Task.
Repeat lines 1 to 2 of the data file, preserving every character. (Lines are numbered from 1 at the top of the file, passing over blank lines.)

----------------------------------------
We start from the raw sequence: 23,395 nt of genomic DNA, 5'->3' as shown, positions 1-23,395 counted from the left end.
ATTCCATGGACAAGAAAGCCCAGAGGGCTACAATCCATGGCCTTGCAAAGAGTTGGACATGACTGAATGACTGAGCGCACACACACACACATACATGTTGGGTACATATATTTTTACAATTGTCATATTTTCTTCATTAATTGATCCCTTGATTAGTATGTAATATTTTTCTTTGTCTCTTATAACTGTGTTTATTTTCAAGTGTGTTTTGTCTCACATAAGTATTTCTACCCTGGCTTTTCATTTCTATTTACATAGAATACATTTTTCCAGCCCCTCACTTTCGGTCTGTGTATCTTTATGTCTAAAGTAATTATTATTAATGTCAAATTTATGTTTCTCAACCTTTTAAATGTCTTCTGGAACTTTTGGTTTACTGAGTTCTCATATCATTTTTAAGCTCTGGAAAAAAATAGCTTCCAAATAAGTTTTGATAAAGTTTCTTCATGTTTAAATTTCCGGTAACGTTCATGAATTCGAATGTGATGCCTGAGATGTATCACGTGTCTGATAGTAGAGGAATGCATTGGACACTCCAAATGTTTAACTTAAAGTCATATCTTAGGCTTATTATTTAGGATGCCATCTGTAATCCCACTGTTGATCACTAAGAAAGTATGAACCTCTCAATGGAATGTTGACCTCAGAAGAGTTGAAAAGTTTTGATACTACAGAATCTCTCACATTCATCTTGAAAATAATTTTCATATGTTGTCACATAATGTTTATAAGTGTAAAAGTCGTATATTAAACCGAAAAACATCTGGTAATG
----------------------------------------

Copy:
We start from the raw sequence: 23,395 nt of genomic DNA, 5'->3' as shown, positions 1-23,395 counted from the left end.
ATTCCATGGACAAGAAAGCCCAGAGGGCTACAATCCATGGCCTTGCAAAGAGTTGGACATGACTGAATGACTGAGCGCACACACACACACATACATGTTGGGTACATATATTTTTACAATTGTCATATTTTCTTCATTAATTGATCCCTTGATTAGTATGTAATATTTTTCTTTGTCTCTTATAACTGTGTTTATTTTCAAGTGTGTTTTGTCTCACATAAGTATTTCTACCCTGGCTTTTCATTTCTATTTACATAGAATACATTTTTCCAGCCCCTCACTTTCGGTCTGTGTATCTTTATGTCTAAAGTAATTATTATTAATGTCAAATTTATGTTTCTCAACCTTTTAAATGTCTTCTGGAACTTTTGGTTTACTGAGTTCTCATATCATTTTTAAGCTCTGGAAAAAAATAGCTTCCAAATAAGTTTTGATAAAGTTTCTTCATGTTTAAATTTCCGGTAACGTTCATGAATTCGAATGTGATGCCTGAGATGTATCACGTGTCTGATAGTAGAGGAATGCATTGGACACTCCAAATGTTTAACTTAAAGTCATATCTTAGGCTTATTATTTAGGATGCCATCTGTAATCCCACTGTTGATCACTAAGAAAGTATGAACCTCTCAATGGAATGTTGACCTCAGAAGAGTTGAAAAGTTTTGATACTACAGAATCTCTCACATTCATCTTGAAAATAATTTTCATATGTTGTCACATAATGTTTATAAGTGTAAAAGTCGTATATTAAACCGAAAAACATCTGGTAATG